Streit: 'There Was No Collusion' To Award Village Contract to Brother's Firm
Village is likely to rescind bid awarded to company to replace the Oak Lawn public works' facility roof because bid specifications were not clear.
A bid to replace the leaking roof at the Oak Lawn Public Works streets and sewer facility at 98th Street and Central Avenue is likely to be rescinded after questions arose about ambiguous bid specifications.
Seven roofing companies submitted bids to the village in response to a request for proposals. Adler was the fourth lowest bidder, whose alternate bid of $166,085 was $4,909 more than the lowest bidder, DCG Roofing Solutions of Des Plaines, which bid $161,175.
DCG also submitted an alternate bid that was $9,800 less than its original bid, offering to switch out materials. The alternate bid was still less than Adler's bid, village documents show.
After the mayor cast the tiebreaking "yes" vote on the consent agenda, village manager Larry Deetjen leaned over and whispered in his ear.
Mayor Dave Heilmann asked the village attorney if the vote for the roofing contract required a “supermajority.”
“The village manager brought something to my attention,” Heilmann said. “If for some reason that needs to be revisited, just let all the board know. I wasn’t aware of the issue related to roof replacement. Obviously there was a disagreement here.”
Village attorney Paul O’Grady explained that only two companies provided a schedule that was specified in the bid specifications. Any deviations from the language in a bid, such as providing information that was not requested or not providing information specified in the bid, are grounds for rejecting a bid, even if it is the lowest.
“The first two bidders currently did not provide a schedule, which was part of the specifications, so they technically didn’t comply,” O’Grady said. “It was a material deviation we were told.”
One question that arose was an Oak Lawn trustee's familial ties to Adler Roofing, a company that has been around for more than a century.
“My brother works at the firm,” Trustee Bob Streit (Dist. 3) said after the meeting.
The Oak Lawn trustee’s brother, Mike Streit, is an estimator for Adler and has no ownership in the company.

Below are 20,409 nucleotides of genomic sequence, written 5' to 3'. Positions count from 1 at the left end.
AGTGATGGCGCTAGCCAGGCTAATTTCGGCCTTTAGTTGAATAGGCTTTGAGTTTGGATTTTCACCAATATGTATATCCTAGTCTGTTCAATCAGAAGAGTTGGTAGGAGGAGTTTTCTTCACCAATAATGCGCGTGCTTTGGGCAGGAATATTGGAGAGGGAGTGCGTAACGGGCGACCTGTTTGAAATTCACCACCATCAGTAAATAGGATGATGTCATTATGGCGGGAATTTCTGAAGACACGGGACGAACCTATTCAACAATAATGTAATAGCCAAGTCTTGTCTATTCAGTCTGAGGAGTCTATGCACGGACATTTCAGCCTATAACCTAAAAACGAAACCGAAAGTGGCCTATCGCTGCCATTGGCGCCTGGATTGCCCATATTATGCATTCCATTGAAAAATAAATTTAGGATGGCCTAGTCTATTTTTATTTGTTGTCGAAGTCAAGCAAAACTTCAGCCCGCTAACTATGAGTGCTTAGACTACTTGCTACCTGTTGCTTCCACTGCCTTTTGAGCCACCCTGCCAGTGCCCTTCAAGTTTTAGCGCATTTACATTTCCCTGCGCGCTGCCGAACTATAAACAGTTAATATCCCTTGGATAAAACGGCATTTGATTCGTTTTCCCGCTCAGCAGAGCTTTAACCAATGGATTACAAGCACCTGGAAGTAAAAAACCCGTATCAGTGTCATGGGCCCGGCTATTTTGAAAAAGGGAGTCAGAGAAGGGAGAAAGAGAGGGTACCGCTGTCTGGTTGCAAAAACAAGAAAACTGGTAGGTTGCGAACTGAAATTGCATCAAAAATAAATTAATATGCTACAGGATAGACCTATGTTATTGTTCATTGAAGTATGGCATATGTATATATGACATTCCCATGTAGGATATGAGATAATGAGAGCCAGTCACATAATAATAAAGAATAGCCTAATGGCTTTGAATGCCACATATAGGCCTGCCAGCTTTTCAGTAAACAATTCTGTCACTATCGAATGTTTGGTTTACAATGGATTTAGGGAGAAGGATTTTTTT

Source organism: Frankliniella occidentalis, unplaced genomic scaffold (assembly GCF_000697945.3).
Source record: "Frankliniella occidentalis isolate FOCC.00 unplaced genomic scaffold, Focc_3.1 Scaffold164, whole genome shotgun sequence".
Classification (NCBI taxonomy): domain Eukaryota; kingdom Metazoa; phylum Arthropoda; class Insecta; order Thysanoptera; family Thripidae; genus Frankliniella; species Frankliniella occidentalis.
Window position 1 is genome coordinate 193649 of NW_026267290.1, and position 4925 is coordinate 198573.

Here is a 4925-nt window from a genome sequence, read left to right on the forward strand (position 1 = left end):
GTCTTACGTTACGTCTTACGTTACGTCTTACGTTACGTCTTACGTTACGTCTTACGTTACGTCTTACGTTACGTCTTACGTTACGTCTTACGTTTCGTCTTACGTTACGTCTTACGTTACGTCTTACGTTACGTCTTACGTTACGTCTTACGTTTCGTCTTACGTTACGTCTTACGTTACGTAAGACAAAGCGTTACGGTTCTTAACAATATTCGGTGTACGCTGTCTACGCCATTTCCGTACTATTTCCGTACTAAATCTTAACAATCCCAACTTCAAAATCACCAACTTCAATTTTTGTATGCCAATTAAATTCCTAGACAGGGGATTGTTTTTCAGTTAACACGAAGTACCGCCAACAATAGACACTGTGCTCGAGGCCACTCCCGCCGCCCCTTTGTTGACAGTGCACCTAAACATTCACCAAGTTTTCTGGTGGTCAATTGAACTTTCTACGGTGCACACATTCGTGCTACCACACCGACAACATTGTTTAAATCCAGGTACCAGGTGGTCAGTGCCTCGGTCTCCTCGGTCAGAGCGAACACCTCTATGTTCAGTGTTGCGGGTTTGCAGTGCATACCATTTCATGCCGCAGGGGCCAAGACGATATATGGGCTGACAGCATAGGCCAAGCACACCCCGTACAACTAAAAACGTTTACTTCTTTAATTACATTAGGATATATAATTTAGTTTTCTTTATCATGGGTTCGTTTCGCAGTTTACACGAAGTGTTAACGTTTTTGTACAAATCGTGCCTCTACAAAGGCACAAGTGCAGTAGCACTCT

Adler has done other work for the village and contributed $2,925 to Streit's campaign coffers between 2009 and 2012. The most recent donation of $500 was made on Sept. 27.
“Adler was deemed as the lowest responsible bidder,” Streit said. “Staff made that recommendation. Without explanation, three trustees vote no and don’t say why. It passes 4-3. Next thing Larry Deetjen whispers in the mayor’s ear that it needs a supermajority.”
Deetjen said that the bid specifications, which were written by the public works staff, should have gone for a legal review after speaking to lowest bidder DCG, which was bypassed because it did not specify a starting date.
“My observation was that the specification documents looked to me not to be clear,” the village manager said. “I thought they were ambiguous and didn’t see where it was clearly stipulated with a column or space to put a starting date.”
After speaking with public works staff, Deetjen said, he informed the village attorney that it was in the village’s best interests to rescind the offer. They agreed that an error had been made by not asking the village attorney to review the bid specifications.
“Clearly, in my opinion, the public works teams had not done that extra step that could have eliminated ambiguity,” Deetjen said.
The “ambiguity” in question specified that “contractors' scheduling will have influence on choosing lowest and best bids.”
By state law, municipalities reserve the right to reject or accept any or all bids.
“If one cries foul and the foul is legitimate, than it’s best to start the process over and have clarity,” Deetjen said.
Deetjen said it would go on the next village board agenda that the bidding process would be rebooted in the winter for the spring project.
Streit reiterated that the process was fine and that some trustees didn’t want the firm that his brother worked for to get the job.
"Of course I'd like to see my brother's company do the work," Streit said. "The process was fair and proper. [Adler] has done other jobs in Oak Lawn that trustees have voted for. There was no collusion.”